It strikes me as a strange thing for a Catholic not to have a Requiem Mass.  I know families request a service sometimes because none of them are practising or they have many non-Catholic relatives but the Catechism does state that: 
"The Christian meaning of death is revealed in the light of the Paschal Mystery" (1681)
 - ie that which is celebrated in the Mass.  The very participation in the Kingdom that we hope for our deceased loved ones is "anticipated in the Eucharist" ((1682).  If we think of the Church surrendering the deceased into the Father's hands, then the Catechism says:
 "This offering is fully celebrated in the Eucharistic sacrifice." (1683)  

 "When the celebration takes place in church the Eucharist is the heart of the Paschal reality of Christian death. In the Eucharist, the Church expresses her efficacious communion with the departed: offering to the Father in the Holy Spirit the sacrifice of the death and resurrection of Christ, she asks to purify his child of his sins and their consequences, and to admit him to the Paschal fullness of the table of the Kingdom. It is by the Eucharist thus celebrated that the community of the faithful, especially the family of the deceased, learn to live in communion with the one who "has fallen asleep in the Lord," by communicating in the Body of Christ of which he is a living member and, then, by praying for him and with him." (1689)
It strikes me that we now have a whole sub-structure organised in most diocese that mirrors the ordained clergy.  It's as if people have said, "We can't have women priests or lay people presiding at Mass so we will do the next best thing" - a parallel ministry, operating just below the surface, that does its best to carry out the functions of a priest without actually calling it that.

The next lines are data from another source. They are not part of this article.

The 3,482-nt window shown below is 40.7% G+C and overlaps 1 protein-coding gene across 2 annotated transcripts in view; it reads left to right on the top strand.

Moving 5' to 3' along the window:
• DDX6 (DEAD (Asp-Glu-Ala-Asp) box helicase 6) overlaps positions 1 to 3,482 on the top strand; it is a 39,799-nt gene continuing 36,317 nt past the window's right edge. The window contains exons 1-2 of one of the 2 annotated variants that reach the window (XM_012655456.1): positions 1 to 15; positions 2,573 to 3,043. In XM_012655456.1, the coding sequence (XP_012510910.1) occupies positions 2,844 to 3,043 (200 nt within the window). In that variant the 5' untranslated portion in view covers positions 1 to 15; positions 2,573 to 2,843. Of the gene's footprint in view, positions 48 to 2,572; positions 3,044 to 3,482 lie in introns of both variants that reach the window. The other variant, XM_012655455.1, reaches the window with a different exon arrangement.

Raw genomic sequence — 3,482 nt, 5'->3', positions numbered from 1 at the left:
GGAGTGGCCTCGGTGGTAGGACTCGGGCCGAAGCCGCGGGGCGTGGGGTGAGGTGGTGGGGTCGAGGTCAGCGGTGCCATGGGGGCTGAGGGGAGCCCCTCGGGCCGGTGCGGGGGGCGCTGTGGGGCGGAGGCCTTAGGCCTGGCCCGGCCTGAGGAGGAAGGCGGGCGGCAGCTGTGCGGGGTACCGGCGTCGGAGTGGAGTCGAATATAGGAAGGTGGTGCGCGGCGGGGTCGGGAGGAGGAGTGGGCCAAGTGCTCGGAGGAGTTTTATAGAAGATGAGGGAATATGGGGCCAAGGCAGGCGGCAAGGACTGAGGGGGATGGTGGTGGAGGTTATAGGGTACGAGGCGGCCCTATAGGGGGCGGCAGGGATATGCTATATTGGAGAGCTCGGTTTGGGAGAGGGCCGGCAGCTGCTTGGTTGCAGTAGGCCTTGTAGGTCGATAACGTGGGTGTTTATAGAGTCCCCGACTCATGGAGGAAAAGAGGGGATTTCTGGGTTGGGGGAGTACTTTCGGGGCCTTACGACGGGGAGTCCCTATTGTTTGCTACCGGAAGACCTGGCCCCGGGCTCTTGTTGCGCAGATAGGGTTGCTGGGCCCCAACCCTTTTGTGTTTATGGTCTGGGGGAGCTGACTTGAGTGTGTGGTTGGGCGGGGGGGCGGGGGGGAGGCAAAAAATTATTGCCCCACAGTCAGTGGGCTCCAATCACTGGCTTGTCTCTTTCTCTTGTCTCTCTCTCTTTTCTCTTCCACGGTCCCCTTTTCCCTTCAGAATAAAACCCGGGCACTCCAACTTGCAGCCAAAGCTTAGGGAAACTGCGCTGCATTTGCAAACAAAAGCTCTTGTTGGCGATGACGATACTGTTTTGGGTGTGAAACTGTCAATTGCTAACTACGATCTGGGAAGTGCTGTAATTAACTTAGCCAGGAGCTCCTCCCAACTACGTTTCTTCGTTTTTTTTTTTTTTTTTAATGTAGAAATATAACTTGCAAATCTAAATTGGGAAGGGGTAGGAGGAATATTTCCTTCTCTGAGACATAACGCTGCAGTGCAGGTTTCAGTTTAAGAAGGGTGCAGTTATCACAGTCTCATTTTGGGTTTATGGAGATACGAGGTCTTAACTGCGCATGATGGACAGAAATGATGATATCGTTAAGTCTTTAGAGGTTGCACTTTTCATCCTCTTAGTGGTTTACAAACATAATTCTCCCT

Extraordinary Ministers of Holy Communion not only carrying the Eucharist out to the sick on a regular basis more often than the priest might be able to get there but their "ministry" is also  used not as an act of service when there are literally too many people for it to be practicable for a lone priest to give communion to all but rather used as a tool to allow laity to do what the priest usually does. It also leads to Eucharistic Services in the absence of a priest (spoken of in the Church's teaching as only happening on a Sunday when there is an impossibility of a priest being present to offer Mass. Weekdays are simply not mentioned.) This allows the non-ordained - from the visual impact point of view, particularly women - to be seen "standing in for Father" - most importantly, standing at the altar and doing some of those things the priest would usually do. Weakening the link in everyday lived experience of a solely male ordained priesthood.

The same now apples to funerals.  Both, it seems to me, devaluing the Mass - or we might say, more accurately, devaluing the Holy SACRIFICE of the Mass.

Tuesday 5 November 2013

Some new Cardinals? Yes Please!


Due to the shocking lack of diversity among Cardinals who always vote for one of the old men among their own number as Pope, there are growing calls for the College of Cardinals to be drawn from a wider representation of society.  Deacon Nick has a little thought on the subject which you may or may not agree with.

There are, for example, no women.  A good candidate might be Cherie Blair.  Didn't I read somewhere (Tablet, possibly) that she's a good Catholic girl from Liverpool.  She obviously wouldn't mind the dressing up in outdated costumes.

Of course, there is an appalling lack of Christians from other denominations.  Would the Archbishop of Canterbury like to get his nose in that particular trough?

There is a distinct lack of representation form our bothers and sisters of other faiths as well.  But you won't be able to use that mobile phone in the Conclave, my good man!

Atheists too are (perhaps) rather under represented among the cardinals.  Richard Dawkins might be glad of the opportunity to air his views in the Sistine Chapel.  We could do with some of that suave, modern sophistication.

Then again, we humans are so terribly narrow minded about our superiority in the world.  Apparently, although survival of the fittest is nature's way, that fact that we are so fit that we have come to dominate the rest of the world's species is some sort of aberration, so we should really have some representation from the animal world.  Could Flipper navigate the Ponte Sisto on the Tiber to get to the next Consistory?

Finally, we should really not allow our prejudice to leave out those from other planets.  My own vote would go to Kang and Kodos.  They seem to have a pretty good idea of what we're all about.